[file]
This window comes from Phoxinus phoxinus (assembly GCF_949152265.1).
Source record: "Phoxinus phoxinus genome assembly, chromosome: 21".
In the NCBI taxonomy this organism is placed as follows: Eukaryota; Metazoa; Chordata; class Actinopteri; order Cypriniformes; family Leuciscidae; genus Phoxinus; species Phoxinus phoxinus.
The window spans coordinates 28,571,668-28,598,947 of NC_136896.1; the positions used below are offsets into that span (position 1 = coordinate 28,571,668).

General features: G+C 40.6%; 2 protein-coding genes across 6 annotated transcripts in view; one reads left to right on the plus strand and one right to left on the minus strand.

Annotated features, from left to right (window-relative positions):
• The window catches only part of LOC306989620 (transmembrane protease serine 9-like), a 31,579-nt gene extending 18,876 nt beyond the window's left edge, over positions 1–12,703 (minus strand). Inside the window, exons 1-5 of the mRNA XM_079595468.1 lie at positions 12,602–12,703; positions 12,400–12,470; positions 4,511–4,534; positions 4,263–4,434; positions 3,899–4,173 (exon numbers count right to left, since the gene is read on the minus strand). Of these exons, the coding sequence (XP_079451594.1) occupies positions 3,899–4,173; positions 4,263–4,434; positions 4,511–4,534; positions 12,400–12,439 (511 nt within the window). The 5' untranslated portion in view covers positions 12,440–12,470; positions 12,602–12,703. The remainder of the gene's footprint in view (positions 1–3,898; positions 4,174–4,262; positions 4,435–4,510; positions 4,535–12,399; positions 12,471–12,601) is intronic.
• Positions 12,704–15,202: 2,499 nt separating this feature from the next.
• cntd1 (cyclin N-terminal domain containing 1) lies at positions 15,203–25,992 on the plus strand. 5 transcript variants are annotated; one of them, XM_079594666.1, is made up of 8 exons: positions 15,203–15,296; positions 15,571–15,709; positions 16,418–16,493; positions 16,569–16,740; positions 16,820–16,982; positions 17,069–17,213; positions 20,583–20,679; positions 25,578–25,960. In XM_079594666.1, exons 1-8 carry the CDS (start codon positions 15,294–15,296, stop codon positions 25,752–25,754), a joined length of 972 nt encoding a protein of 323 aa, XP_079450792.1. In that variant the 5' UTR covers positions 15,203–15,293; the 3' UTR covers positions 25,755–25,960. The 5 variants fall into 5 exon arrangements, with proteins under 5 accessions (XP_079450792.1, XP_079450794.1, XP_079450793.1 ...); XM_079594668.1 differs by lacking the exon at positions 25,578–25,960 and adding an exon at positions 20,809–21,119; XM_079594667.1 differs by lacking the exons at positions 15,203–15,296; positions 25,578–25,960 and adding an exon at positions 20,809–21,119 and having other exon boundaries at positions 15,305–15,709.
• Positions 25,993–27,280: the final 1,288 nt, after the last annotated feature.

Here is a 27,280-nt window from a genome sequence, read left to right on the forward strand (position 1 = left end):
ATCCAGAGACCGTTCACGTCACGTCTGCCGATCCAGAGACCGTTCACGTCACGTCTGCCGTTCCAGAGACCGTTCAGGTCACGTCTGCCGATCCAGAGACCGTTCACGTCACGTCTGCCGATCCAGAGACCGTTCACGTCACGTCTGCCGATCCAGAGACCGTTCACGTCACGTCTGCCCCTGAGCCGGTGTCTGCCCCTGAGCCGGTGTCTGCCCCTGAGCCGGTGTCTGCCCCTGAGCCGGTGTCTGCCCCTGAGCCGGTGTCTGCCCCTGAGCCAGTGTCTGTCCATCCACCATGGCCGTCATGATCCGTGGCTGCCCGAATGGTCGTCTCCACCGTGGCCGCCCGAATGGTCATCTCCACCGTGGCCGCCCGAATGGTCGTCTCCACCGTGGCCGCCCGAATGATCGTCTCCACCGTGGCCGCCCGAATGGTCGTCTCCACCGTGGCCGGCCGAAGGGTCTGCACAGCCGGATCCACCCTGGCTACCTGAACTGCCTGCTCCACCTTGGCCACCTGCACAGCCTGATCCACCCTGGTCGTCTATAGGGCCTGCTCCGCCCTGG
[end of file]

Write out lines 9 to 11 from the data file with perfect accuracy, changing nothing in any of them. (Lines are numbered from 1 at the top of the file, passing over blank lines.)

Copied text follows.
• cntd1 (cyclin N-terminal domain containing 1) lies at positions 15,203–25,992 on the plus strand. 5 transcript variants are annotated; one of them, XM_079594666.1, is made up of 8 exons: positions 15,203–15,296; positions 15,571–15,709; positions 16,418–16,493; positions 16,569–16,740; positions 16,820–16,982; positions 17,069–17,213; positions 20,583–20,679; positions 25,578–25,960. In XM_079594666.1, exons 1-8 carry the CDS (start codon positions 15,294–15,296, stop codon positions 25,752–25,754), a joined length of 972 nt encoding a protein of 323 aa, XP_079450792.1. In that variant the 5' UTR covers positions 15,203–15,293; the 3' UTR covers positions 25,755–25,960. The 5 variants fall into 5 exon arrangements, with proteins under 5 accessions (XP_079450792.1, XP_079450794.1, XP_079450793.1 ...); XM_079594668.1 differs by lacking the exon at positions 25,578–25,960 and adding an exon at positions 20,809–21,119; XM_079594667.1 differs by lacking the exons at positions 15,203–15,296; positions 25,578–25,960 and adding an exon at positions 20,809–21,119 and having other exon boundaries at positions 15,305–15,709.
• Positions 25,993–27,280: the final 1,288 nt, after the last annotated feature.

Here is a 27,280-nt window from a genome sequence, read left to right on the forward strand (position 1 = left end):